August 7, 2019
Understanding why your clients don’t pay you on time can give you the keys to solving delinquent payment problems. Below are four common reasons why your clients might pay you late.
Sometimes clients have a loan which mandates that the account has at least x dollars in it, this is one of the most common late payment reasons. If your clients are consistently late because they just don’t have the cash, you can try offering incentives to pay on time or charge higher late fees to get higher on their list of people to pay off when they do have cash come in. If cash flow problems are common in your industry, make sure to run credit checks beforehand.
Some companies just have issues with their accounting departments. If it’s complicated it may be a way to facilitate more time to pay off an invoice or they have too many different types of payments to process. Learn their system to the best of your ability so you don’t accidentally get lost in the shuffle. Disorganized accounting systems should throw up a huge red flag about working with this business. You will need to follow up regularly and consistently with these problem clients to demonstrate that you will pester them (politely) until they get into the habit of paying on time.
If you are not providing a company’s major source of income, you will not be at the top of their priority list. That doesn’t mean they should ignore you either. Make sure to be clear and firm about being paid on time. Offer incentives or charge for late payments if you feel it’s appropriate. Always, always, always send out invoice reminders shortly before the due date.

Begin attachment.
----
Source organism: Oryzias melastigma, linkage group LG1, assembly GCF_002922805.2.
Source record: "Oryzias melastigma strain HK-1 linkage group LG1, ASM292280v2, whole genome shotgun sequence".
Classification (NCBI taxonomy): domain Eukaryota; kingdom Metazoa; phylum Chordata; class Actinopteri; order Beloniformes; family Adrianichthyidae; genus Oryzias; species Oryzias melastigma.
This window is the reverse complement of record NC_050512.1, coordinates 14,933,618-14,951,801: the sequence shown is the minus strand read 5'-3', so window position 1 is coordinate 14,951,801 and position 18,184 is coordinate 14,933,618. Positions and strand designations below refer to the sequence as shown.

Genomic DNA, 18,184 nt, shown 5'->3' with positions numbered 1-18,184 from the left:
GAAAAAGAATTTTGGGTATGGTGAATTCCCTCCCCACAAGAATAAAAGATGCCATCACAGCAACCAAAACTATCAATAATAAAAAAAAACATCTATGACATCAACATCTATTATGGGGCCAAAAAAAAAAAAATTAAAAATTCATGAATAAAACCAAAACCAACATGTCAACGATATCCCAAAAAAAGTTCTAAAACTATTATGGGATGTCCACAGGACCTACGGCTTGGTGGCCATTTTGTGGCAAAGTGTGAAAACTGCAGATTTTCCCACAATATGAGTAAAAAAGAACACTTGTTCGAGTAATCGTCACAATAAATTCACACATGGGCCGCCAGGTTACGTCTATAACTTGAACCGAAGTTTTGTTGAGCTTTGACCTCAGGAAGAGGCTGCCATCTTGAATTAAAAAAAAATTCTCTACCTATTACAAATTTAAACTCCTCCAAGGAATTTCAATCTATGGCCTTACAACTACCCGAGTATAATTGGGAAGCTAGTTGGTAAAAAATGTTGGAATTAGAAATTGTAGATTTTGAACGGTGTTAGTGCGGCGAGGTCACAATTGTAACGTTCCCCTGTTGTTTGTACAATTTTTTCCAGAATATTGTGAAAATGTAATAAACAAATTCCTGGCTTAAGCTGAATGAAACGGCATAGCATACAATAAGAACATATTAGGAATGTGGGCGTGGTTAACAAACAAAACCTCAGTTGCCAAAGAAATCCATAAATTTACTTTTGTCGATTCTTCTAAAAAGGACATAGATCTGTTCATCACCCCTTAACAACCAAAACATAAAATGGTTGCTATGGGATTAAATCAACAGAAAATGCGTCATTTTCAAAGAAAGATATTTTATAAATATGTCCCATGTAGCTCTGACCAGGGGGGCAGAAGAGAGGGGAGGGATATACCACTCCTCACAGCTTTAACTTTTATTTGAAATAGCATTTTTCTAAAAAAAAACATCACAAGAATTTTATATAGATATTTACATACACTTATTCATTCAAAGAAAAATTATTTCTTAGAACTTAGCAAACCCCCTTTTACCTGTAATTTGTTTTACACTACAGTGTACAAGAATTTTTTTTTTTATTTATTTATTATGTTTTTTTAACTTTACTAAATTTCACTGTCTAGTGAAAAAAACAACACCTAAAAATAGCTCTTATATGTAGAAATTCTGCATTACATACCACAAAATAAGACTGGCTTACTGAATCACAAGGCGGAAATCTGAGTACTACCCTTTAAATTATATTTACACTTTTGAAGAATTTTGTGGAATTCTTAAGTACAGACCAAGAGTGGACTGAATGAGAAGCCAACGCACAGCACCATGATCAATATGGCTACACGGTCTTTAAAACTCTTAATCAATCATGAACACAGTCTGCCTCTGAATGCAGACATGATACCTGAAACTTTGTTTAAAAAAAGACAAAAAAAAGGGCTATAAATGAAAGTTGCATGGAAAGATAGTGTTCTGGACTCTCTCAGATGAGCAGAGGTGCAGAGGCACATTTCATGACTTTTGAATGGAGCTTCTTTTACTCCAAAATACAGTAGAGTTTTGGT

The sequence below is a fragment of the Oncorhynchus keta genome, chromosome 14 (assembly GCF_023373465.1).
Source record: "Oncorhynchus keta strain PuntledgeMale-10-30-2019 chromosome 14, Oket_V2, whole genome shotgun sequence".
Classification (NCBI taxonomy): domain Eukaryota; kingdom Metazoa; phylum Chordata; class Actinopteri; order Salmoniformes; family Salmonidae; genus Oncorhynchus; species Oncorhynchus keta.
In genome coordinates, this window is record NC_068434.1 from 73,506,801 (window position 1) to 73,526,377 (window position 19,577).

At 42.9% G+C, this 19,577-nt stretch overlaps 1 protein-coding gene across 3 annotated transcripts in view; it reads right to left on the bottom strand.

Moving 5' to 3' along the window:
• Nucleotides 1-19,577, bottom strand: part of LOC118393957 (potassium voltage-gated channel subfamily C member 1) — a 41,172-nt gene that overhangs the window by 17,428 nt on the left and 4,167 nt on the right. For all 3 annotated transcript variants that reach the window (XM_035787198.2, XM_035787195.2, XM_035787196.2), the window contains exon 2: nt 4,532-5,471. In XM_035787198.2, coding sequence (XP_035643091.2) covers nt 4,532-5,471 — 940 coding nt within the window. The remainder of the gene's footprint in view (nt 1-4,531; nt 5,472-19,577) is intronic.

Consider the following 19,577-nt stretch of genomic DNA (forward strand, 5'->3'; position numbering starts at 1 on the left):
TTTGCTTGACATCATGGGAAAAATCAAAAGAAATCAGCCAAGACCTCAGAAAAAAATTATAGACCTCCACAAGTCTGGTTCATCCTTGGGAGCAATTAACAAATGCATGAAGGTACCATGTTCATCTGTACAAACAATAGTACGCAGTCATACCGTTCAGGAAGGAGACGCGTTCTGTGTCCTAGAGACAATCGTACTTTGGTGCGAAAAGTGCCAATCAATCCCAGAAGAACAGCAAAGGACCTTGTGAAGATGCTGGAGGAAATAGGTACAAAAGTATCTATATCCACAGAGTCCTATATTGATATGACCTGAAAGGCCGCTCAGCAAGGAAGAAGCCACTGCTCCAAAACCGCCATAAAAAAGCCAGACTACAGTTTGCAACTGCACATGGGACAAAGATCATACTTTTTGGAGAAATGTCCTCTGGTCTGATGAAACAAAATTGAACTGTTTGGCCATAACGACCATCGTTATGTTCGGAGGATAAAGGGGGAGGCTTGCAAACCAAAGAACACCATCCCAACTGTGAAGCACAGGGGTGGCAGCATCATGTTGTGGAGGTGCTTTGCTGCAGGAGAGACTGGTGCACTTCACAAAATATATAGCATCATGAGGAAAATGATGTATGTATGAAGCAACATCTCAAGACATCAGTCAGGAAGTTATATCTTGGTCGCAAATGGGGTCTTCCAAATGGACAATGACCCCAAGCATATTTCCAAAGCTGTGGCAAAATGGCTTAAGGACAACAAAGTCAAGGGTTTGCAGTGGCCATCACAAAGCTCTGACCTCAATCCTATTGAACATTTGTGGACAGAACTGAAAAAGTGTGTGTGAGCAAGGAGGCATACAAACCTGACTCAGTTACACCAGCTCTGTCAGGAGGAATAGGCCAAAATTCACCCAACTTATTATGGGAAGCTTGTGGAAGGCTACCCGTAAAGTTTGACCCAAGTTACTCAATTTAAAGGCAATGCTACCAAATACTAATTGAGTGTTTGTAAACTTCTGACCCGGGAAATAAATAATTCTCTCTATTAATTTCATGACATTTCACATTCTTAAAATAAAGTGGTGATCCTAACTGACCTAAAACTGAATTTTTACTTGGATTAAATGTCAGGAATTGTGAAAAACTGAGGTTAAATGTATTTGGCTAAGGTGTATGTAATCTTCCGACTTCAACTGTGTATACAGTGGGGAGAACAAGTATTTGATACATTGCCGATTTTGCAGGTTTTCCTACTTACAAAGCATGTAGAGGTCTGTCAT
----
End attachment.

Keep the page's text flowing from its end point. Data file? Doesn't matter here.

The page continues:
This became a huge problem 2008 when companies became significantly more tightfisted with their cash flow and how much cash they wanted to keep in hand. In every industry, what many companies found is they could pay their suppliers late with little fuss because the suppliers did not want to risk losing the business. Other companies will just pay late if you don’t consistently follow up. You again need to be upfront and firm about having them make payments on time, but avoid being aggressive.
Politely persistent should be the motto. If your clients do start trying to consistently pay you late, push back. Most companies don’t expect resistance to this behavior from their suppliers and will treat you with more respect for not standing for such behavior.
BY Alyssa LeBlanc
BY Max Golovnia
BY Alyssa LeBlanc
Armatic Co-founder and CTO